‘I personally hear what’s going on’
Triplett shines light on racial justice issues with Black Lives Matter sticker
November 02, 2020
By Cameron Morfit, PGATOUR.COM
For Kirk Triplett, Black Lives Matter is personal
Kirk Triplett, he of the ever-present bucket hat, has had better years, golf-wise. He has three wins on the PGA TOUR and eight on PGA TOUR Champions – two of those in 2019.
But never had Triplett, 58, made news like he did when he put a Black Lives Matter sticker on his golf bag at the Bridgestone SENIOR PLAYERS Championship at Firestone Country Club in August.
“Just to say that I personally hear what’s going on and I’m in agreement that issues of racial equality and social justice need to be addressed,” he says of his decision to apply the sticker after the deaths of Breonna Taylor, George Floyd and others. It will remain on the bag as he finishes the season close to home at this week’s Charles Schwab Championship at Phoenix Country Club.
Sometimes the biggest statements start with the smallest gestures, and so it was with Triplett, who estimates he has given somewhere between 10 and 20 media interviews since his BLM sticker caught people’s attention. Mostly, he says, the response has been positive. Sometimes, he admits, it’s been virulently negative. But he’s not alone in the cause.
At the TOUR Championship in September, PGA TOUR Commissioner Jay Monahan pledged $100 million to support racial and social justice causes over the next 10 years. Charles Howell III is offering performance-based bonuses on the Advocates Professional Golf Association Tour, which aims to bolster diversity at all levels of golf. Then there’s Triplett’s large, square sticker, displayed prominently under his name on his PING staff bag.
The golfer and his family – wife Cathi; twin biological sons Conor and Sam, 24; and adoptees Alexis, 20, and Kobe, 18 – all had a say in the sticker, and they all agreed that the time was right. Kobe is African American, which took on new meaning given the high-profile events of last spring and summer, plus the fact that he had recently gotten his driver’s license.
What if he had an encounter with the police? What if someone misinterpreted a gesture or a comment? Who would deescalate? What would that look like? Who would be nominally responsible for a safe outcome, and on whose shoulders would it actually fall?
The complexity and urgency of these questions, and the fact that they would land on Kobe as opposed to Conor, Sam and Alexis, struck Triplett as unfair.
“We talked about it at home during the pandemic,” he says. “I had a lot of time off, and at the behest of a couple of my kids – the sticker was actually bought by one of my older sons. Because the message in my family is often, ‘OK, you’re talking a good game, what are you going to do?’ So he gave me the sticker and said, ‘Here’s this in case you’re ready to do something.’”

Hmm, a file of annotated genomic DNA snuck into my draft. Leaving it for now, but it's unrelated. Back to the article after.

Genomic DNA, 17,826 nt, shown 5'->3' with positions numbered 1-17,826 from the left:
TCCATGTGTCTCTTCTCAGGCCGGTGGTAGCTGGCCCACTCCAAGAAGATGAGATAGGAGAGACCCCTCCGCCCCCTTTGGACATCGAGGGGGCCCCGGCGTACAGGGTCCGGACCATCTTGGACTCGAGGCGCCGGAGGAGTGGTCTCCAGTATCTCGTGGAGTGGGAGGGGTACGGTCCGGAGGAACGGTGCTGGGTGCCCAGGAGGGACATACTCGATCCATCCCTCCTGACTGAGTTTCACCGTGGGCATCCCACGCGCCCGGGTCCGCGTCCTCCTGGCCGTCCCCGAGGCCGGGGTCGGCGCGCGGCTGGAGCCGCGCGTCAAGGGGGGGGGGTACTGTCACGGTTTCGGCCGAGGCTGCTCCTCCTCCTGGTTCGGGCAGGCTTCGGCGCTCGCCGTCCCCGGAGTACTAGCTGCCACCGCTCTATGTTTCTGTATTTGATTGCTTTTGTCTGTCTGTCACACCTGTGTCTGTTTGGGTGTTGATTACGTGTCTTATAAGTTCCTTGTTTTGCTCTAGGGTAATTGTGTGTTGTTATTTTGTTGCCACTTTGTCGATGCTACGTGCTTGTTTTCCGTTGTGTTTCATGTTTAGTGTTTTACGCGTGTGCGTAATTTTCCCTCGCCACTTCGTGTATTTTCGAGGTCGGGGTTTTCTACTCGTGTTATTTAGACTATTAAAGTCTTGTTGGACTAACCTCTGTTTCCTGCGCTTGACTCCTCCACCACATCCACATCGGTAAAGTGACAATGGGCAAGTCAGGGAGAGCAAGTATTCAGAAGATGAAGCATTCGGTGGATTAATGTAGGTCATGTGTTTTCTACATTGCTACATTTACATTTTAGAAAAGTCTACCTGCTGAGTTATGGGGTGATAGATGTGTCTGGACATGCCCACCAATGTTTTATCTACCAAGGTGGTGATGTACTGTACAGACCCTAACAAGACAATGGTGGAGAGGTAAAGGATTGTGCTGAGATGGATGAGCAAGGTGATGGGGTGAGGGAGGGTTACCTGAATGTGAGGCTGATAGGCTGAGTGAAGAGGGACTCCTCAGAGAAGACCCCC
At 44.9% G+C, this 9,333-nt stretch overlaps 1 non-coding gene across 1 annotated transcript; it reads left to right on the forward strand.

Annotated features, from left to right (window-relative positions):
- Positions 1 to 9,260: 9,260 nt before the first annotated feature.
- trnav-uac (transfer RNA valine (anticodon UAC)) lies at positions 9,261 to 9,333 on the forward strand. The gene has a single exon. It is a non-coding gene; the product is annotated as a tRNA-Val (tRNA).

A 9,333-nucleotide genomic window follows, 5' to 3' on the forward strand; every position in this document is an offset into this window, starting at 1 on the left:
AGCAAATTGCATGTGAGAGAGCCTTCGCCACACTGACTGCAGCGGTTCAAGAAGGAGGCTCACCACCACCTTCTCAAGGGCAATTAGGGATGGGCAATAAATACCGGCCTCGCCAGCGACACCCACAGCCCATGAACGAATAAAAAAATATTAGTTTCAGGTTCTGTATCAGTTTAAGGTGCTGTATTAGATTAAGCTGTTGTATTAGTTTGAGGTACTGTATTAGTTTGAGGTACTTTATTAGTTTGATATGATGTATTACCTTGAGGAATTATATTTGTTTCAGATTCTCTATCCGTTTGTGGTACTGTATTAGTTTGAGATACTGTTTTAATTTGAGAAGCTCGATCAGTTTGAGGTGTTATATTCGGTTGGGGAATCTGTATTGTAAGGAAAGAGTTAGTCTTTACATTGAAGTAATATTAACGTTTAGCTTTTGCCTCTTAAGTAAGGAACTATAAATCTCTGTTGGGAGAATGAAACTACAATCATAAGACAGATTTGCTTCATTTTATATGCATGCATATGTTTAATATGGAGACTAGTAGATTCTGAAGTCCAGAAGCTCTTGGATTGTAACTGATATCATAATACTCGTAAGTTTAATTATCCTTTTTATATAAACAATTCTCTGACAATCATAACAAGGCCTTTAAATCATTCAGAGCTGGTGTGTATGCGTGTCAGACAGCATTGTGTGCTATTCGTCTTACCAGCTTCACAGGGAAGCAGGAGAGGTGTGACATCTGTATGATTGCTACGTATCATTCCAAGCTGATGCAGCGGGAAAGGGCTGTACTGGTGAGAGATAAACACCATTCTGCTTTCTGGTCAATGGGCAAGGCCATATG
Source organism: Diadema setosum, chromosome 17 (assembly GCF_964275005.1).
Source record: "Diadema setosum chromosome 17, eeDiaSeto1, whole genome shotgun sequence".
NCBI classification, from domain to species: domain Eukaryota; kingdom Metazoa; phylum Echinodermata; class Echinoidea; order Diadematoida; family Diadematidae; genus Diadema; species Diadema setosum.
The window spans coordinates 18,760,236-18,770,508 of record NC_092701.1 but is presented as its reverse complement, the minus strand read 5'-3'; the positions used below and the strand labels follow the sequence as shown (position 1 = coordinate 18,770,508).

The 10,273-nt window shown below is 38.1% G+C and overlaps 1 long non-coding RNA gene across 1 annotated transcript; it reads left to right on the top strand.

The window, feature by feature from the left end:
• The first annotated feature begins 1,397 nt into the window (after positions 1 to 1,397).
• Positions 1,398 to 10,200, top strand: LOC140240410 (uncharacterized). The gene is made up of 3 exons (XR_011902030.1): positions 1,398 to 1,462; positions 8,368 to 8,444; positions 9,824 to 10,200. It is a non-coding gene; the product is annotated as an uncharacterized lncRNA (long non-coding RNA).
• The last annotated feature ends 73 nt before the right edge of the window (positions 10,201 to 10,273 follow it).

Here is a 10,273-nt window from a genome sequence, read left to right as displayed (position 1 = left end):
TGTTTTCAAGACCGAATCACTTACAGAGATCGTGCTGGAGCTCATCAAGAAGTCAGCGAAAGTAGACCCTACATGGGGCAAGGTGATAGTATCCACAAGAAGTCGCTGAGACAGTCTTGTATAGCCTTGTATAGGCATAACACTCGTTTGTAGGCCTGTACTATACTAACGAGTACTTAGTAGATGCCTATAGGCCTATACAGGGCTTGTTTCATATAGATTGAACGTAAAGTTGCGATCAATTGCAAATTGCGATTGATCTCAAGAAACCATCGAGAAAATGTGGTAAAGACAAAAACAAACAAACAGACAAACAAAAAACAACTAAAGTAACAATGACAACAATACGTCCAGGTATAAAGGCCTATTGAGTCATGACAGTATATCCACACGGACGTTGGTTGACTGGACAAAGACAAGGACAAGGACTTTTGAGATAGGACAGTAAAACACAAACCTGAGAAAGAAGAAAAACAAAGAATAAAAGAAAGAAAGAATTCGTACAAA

Triplett was. There was no freighted ceremony – he just put the sticker on the bag.
It didn’t take long to get noticed.A look at Kirk Triplett's bag in October at the SAS Championship. (Chris Keane/Getty Images)
“I really didn’t consider that there was going to be all of this media interest, and that’s because I was involved in my own personal journey,” he says. “To understand that Kobe had to behave differently than my other three kids really brought home the point for me that hey, there’s some racism there. It made me want to participate in some way and send a message to the African American community that hey, I hear what you’re saying for the first time.
“I’m 58 years old and just beginning to understand,” he continues. “It’s not an easy thing to get. When you understand it’s different, you go, Oh, this is a problem.”
Online commenters have occasionally seemed intent on a back-and-forth that Triplett says he isn’t interested in having. On a more personal level, some have told him that while it’s great that he adopted an African American son, he’s gone the wrong way with the sticker.
“That helped me understand the frustration level that a lot of African American people must feel,” he says. “It gave me an idea for the first time what the word systemic means. Dealing with overt racism is probably significantly easier because it has a face, it has a person that’s doing something that’s pointing right at you. But when the system is doing it and there’s no face, like this is just kind of the way things are, where do you go with that? How do you explain that to people? And I just got a little teeny, tiny part of that.”
He will peel the sticker off, eventually. He wants to do more than make a statement; he wants to take a more hands-on, boots-on-the-ground approach to the problems of injustice.
“Golfers are predisposed to help those in their community that need help,” he says. “The first step is acknowledging that there are issues that need to be addressed. Some of it is opportunity. If you walk into a golf shop, you don’t very often see an African American guy standing behind the counter, even. You need more penetration into all aspects of golf.”
Although son Sam, who played for Northwestern, is trying to make it as a pro golfer, Kobe isn’t really into golf. He’s more interested in computers. Whenever Triplett asks his youngest son if he wants to go to the course, he gets the same answer: “Maybe tomorrow, Dad.”
That’s fine for an 18-year-old high school senior contemplating nine holes or hitting a bucket of balls. But for Triplett and the TOUR, for Howell and too many others to count, that answer was no longer sufficient on the issue of racial justice. It was time. It was past time. For them, as it was for so many Americans and others, tomorrow was today. The sticker is just the start.